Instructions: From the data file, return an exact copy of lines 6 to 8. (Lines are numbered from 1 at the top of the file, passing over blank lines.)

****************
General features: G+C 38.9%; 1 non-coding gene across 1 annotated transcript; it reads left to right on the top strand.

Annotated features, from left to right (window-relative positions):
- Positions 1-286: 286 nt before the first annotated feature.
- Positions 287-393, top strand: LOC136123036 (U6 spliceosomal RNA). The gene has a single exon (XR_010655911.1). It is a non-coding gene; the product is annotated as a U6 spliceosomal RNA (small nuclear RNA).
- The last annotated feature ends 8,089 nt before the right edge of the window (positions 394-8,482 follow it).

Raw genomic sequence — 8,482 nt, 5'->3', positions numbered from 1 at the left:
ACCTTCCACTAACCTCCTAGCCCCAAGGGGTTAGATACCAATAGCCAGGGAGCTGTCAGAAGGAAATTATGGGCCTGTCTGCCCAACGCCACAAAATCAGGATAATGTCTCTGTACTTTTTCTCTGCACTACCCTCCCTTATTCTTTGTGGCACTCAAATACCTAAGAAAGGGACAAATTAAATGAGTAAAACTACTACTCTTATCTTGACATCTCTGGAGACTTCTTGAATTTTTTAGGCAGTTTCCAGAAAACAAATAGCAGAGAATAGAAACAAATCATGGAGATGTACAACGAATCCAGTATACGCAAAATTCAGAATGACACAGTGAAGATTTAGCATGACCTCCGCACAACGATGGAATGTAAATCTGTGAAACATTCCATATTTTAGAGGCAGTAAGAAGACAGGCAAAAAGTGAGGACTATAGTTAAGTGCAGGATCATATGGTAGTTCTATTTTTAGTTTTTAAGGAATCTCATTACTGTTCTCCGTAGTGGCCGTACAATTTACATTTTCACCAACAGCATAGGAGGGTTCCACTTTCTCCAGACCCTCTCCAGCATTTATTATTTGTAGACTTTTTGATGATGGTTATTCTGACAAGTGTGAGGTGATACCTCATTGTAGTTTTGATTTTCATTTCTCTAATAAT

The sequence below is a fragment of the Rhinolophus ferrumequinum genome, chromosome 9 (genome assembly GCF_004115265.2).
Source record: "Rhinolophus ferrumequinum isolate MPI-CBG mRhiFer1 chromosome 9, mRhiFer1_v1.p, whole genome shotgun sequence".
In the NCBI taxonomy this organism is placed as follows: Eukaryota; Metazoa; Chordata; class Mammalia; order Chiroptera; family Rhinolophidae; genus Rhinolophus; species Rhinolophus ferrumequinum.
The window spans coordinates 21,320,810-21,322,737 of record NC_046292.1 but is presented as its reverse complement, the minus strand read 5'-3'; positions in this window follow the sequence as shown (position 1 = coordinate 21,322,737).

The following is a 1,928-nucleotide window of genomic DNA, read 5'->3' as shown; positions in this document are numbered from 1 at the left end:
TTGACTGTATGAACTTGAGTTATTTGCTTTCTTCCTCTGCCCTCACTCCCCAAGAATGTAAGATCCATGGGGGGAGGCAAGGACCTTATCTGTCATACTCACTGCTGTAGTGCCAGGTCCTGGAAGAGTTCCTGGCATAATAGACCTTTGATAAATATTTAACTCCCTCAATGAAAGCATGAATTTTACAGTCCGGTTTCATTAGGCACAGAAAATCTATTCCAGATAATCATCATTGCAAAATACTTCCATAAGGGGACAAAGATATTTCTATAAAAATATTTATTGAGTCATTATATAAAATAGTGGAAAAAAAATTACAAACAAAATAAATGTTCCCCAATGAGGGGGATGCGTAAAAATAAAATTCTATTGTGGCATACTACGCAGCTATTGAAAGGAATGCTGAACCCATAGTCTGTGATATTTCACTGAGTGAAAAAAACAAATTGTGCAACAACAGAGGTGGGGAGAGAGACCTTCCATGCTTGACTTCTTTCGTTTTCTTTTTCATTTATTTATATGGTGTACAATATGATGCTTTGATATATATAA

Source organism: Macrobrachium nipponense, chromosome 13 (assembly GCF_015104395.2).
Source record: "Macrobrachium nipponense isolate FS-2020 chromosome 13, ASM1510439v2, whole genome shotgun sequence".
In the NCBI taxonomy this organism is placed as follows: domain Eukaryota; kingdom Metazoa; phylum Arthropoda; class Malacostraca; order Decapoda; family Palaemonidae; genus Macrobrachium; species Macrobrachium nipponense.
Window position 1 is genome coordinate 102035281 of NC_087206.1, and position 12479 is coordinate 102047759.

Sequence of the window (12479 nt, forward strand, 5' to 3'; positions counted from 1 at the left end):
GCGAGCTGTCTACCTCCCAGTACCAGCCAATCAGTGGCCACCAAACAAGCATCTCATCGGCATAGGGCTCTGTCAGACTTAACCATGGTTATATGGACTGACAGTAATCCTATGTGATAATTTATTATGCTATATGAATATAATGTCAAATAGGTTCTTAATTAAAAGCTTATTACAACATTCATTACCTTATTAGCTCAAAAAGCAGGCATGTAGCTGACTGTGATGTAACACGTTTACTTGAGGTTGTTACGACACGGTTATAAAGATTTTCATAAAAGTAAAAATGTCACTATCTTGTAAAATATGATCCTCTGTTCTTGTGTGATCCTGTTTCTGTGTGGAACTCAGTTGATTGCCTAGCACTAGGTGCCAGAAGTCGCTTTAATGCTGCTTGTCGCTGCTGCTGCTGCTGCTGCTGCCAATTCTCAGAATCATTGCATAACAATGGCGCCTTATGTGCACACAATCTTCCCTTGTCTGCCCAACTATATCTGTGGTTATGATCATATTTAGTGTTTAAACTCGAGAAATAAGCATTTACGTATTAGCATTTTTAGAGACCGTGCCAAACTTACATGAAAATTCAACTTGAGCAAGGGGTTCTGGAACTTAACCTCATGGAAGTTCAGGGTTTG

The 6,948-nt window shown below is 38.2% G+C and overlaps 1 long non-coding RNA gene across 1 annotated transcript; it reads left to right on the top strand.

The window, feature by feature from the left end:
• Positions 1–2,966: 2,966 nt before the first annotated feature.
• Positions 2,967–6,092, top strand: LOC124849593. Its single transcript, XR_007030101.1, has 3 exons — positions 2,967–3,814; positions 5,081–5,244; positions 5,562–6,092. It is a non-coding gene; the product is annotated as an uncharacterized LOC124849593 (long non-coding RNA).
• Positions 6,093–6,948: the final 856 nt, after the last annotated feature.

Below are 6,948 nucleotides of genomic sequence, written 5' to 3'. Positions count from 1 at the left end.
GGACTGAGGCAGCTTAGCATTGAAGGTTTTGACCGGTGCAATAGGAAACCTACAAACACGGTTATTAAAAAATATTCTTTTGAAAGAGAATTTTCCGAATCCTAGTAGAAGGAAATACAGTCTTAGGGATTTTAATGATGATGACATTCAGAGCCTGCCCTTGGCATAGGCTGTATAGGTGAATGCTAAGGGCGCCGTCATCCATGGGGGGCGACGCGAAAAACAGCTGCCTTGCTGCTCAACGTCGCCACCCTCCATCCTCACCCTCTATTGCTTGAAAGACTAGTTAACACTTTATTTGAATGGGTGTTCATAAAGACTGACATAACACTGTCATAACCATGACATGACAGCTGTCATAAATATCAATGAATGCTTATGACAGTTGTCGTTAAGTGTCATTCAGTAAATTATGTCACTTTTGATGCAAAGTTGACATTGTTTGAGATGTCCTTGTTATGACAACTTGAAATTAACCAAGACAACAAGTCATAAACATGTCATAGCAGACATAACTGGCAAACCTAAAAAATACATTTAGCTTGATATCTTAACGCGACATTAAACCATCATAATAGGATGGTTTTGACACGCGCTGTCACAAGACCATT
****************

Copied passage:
Raw genomic sequence — 8,482 nt, 5'->3', positions numbered from 1 at the left:
ACCTTCCACTAACCTCCTAGCCCCAAGGGGTTAGATACCAATAGCCAGGGAGCTGTCAGAAGGAAATTATGGGCCTGTCTGCCCAACGCCACAAAATCAGGATAATGTCTCTGTACTTTTTCTCTGCACTACCCTCCCTTATTCTTTGTGGCACTCAAATACCTAAGAAAGGGACAAATTAAATGAGTAAAACTACTACTCTTATCTTGACATCTCTGGAGACTTCTTGAATTTTTTAGGCAGTTTCCAGAAAACAAATAGCAGAGAATAGAAACAAATCATGGAGATGTACAACGAATCCAGTATACGCAAAATTCAGAATGACACAGTGAAGATTTAGCATGACCTCCGCACAACGATGGAATGTAAATCTGTGAAACATTCCATATTTTAGAGGCAGTAAGAAGACAGGCAAAAAGTGAGGACTATAGTTAAGTGCAGGATCATATGGTAGTTCTATTTTTAGTTTTTAAGGAATCTCATTACTGTTCTCCGTAGTGGCCGTACAATTTACATTTTCACCAACAGCATAGGAGGGTTCCACTTTCTCCAGACCCTCTCCAGCATTTATTATTTGTAGACTTTTTGATGATGGTTATTCTGACAAGTGTGAGGTGATACCTCATTGTAGTTTTGATTTTCATTTCTCTAATAAT

The sequence below is a fragment of the Rhinolophus ferrumequinum genome, chromosome 9 (genome assembly GCF_004115265.2).